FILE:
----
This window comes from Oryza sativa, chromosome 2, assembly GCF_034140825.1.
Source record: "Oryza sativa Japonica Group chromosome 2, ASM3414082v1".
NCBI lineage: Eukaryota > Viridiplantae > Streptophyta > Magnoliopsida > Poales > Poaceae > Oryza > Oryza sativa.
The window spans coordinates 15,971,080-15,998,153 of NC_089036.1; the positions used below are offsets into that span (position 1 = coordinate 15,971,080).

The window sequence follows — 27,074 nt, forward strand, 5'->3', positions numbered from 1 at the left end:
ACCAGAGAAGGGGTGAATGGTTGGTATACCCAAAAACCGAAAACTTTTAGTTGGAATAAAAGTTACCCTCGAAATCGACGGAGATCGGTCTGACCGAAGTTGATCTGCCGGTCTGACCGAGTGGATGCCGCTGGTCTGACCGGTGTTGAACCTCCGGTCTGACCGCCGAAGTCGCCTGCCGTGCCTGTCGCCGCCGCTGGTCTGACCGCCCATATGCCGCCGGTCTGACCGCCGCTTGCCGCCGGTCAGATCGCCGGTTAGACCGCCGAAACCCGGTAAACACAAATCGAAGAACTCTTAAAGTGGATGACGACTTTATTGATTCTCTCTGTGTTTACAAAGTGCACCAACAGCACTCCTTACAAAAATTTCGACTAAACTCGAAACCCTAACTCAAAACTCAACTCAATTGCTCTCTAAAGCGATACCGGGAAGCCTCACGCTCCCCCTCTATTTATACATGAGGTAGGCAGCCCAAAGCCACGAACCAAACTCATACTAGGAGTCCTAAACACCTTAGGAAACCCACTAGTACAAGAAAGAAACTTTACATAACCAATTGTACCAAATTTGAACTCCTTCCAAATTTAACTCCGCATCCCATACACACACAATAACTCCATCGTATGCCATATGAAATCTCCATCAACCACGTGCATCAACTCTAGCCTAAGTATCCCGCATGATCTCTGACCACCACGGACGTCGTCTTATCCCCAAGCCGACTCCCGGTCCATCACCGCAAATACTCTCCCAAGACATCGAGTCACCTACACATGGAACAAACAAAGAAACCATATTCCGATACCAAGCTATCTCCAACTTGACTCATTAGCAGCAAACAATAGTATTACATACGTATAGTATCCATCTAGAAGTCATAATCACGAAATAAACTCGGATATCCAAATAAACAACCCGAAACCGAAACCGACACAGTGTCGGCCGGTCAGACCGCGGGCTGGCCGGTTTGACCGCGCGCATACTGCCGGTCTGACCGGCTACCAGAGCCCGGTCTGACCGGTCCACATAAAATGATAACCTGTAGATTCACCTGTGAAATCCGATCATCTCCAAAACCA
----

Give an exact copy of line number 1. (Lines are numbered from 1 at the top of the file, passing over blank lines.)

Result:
This window comes from Oryza sativa, chromosome 2, assembly GCF_034140825.1.